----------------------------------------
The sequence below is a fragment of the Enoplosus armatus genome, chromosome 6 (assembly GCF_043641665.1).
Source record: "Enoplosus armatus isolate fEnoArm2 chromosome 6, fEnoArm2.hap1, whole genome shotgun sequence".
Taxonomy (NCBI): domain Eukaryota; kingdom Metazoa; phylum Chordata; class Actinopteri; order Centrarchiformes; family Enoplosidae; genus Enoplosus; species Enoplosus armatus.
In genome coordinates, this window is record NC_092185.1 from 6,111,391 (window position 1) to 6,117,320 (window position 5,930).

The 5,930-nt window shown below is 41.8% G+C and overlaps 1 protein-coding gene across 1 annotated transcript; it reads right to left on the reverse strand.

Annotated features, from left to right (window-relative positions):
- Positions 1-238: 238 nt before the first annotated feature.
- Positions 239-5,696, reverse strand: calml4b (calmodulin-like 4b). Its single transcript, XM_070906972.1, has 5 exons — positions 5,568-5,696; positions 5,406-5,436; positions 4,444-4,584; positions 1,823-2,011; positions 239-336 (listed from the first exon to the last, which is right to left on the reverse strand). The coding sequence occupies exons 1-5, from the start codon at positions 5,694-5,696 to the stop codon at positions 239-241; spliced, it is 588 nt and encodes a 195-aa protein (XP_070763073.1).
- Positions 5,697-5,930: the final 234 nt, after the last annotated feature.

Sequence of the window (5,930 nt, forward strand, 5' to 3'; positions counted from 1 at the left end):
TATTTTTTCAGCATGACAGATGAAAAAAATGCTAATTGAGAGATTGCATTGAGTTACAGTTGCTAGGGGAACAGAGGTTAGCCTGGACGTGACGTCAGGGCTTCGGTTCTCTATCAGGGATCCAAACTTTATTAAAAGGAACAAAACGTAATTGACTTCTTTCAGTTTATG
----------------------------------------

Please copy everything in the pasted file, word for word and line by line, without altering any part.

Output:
The sequence below is a fragment of the Enoplosus armatus genome, chromosome 6 (assembly GCF_043641665.1).
Source record: "Enoplosus armatus isolate fEnoArm2 chromosome 6, fEnoArm2.hap1, whole genome shotgun sequence".
Taxonomy (NCBI): domain Eukaryota; kingdom Metazoa; phylum Chordata; class Actinopteri; order Centrarchiformes; family Enoplosidae; genus Enoplosus; species Enoplosus armatus.
In genome coordinates, this window is record NC_092185.1 from 6,111,391 (window position 1) to 6,117,320 (window position 5,930).

The 5,930-nt window shown below is 41.8% G+C and overlaps 1 protein-coding gene across 1 annotated transcript; it reads right to left on the reverse strand.

Annotated features, from left to right (window-relative positions):
- Positions 1-238: 238 nt before the first annotated feature.
- Positions 239-5,696, reverse strand: calml4b (calmodulin-like 4b). Its single transcript, XM_070906972.1, has 5 exons — positions 5,568-5,696; positions 5,406-5,436; positions 4,444-4,584; positions 1,823-2,011; positions 239-336 (listed from the first exon to the last, which is right to left on the reverse strand). The coding sequence occupies exons 1-5, from the start codon at positions 5,694-5,696 to the stop codon at positions 239-241; spliced, it is 588 nt and encodes a 195-aa protein (XP_070763073.1).
- Positions 5,697-5,930: the final 234 nt, after the last annotated feature.

Sequence of the window (5,930 nt, forward strand, 5' to 3'; positions counted from 1 at the left end):
TATTTTTTCAGCATGACAGATGAAAAAAATGCTAATTGAGAGATTGCATTGAGTTACAGTTGCTAGGGGAACAGAGGTTAGCCTGGACGTGACGTCAGGGCTTCGGTTCTCTATCAGGGATCCAAACTTTATTAAAAGGAACAAAACGTAATTGACTTCTTTCAGTTTATG